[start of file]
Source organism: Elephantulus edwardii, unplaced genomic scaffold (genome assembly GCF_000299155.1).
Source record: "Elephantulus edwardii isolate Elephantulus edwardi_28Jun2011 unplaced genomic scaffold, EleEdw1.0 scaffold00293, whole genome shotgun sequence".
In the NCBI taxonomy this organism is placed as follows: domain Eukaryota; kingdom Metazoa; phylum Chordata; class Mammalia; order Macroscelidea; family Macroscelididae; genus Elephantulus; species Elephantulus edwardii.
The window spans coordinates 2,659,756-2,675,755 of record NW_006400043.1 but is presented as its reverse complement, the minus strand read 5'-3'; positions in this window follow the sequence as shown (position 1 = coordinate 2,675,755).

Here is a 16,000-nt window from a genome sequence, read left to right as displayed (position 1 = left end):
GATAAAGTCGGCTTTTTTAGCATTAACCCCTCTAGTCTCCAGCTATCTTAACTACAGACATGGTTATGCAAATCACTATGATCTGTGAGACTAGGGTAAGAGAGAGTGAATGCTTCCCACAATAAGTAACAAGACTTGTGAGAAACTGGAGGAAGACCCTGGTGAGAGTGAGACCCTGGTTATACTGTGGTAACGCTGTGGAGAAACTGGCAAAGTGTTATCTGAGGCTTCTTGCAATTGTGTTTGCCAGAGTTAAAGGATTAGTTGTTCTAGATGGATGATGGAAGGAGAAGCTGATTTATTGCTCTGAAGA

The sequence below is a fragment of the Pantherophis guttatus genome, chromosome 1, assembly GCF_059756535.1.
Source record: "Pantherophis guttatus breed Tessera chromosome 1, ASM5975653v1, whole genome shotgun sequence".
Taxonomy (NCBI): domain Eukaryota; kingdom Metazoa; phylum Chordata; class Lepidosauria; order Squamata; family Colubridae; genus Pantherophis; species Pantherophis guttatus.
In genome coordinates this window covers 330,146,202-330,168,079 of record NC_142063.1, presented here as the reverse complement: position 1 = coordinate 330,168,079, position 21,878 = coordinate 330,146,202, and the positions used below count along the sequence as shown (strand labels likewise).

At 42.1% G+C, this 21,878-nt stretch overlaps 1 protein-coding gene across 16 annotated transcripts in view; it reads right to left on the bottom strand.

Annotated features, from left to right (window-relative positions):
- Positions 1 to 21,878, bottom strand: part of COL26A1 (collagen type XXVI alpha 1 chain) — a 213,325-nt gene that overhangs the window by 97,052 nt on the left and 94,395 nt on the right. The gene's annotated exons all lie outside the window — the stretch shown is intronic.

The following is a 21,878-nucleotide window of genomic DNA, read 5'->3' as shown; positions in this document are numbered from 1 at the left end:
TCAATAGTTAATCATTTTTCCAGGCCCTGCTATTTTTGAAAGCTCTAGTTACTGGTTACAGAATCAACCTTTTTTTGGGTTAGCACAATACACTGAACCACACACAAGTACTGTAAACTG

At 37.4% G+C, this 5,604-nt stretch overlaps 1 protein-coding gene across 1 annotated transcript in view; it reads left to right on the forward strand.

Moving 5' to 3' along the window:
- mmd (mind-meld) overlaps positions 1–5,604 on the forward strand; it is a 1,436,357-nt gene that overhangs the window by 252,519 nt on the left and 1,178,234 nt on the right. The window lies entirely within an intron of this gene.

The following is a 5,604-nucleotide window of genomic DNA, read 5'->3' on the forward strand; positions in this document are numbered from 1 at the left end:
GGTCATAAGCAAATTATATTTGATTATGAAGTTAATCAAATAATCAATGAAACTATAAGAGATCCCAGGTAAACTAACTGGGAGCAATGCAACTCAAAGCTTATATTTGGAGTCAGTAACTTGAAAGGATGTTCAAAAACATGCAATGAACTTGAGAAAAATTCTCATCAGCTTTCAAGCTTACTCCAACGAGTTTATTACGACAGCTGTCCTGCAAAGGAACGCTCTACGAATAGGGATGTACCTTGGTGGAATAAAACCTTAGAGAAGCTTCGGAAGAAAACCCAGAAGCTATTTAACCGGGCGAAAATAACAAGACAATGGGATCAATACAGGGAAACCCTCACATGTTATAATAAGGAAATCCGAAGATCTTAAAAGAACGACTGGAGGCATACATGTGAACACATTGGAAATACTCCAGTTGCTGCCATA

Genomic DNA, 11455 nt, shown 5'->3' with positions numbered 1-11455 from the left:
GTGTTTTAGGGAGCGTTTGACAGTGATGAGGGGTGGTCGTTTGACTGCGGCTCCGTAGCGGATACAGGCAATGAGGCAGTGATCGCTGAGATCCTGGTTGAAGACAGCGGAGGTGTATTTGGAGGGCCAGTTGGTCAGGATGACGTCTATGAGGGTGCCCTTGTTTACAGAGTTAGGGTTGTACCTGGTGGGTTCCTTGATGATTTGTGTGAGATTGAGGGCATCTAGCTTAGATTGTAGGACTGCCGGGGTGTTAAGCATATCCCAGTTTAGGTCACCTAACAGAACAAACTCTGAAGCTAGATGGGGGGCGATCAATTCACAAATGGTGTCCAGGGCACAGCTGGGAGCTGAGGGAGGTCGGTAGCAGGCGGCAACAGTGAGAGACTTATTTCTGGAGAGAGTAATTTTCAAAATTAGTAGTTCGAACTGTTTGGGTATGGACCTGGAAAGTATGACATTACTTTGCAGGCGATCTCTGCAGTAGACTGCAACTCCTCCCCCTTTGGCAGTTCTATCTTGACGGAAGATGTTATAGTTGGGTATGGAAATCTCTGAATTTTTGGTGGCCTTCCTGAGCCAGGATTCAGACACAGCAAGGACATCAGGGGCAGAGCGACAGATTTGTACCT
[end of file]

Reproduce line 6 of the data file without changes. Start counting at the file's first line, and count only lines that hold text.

GATAAAGTCGGCTTTTTTAGCATTAACCCCTCTAGTCTCCAGCTATCTTAACTACAGACATGGTTATGCAAATCACTATGATCTGTGAGACTAGGGTAAGAGAGAGTGAATGCTTCCCACAATAAGTAACAAGACTTGTGAGAAACTGGAGGAAGACCCTGGTGAGAGTGAGACCCTGGTTATACTGTGGTAACGCTGTGGAGAAACTGGCAAAGTGTTATCTGAGGCTTCTTGCAATTGTGTTTGCCAGAGTTAAAGGATTAGTTGTTCTAGATGGATGATGGAAGGAGAAGCTGATTTATTGCTCTGAAGA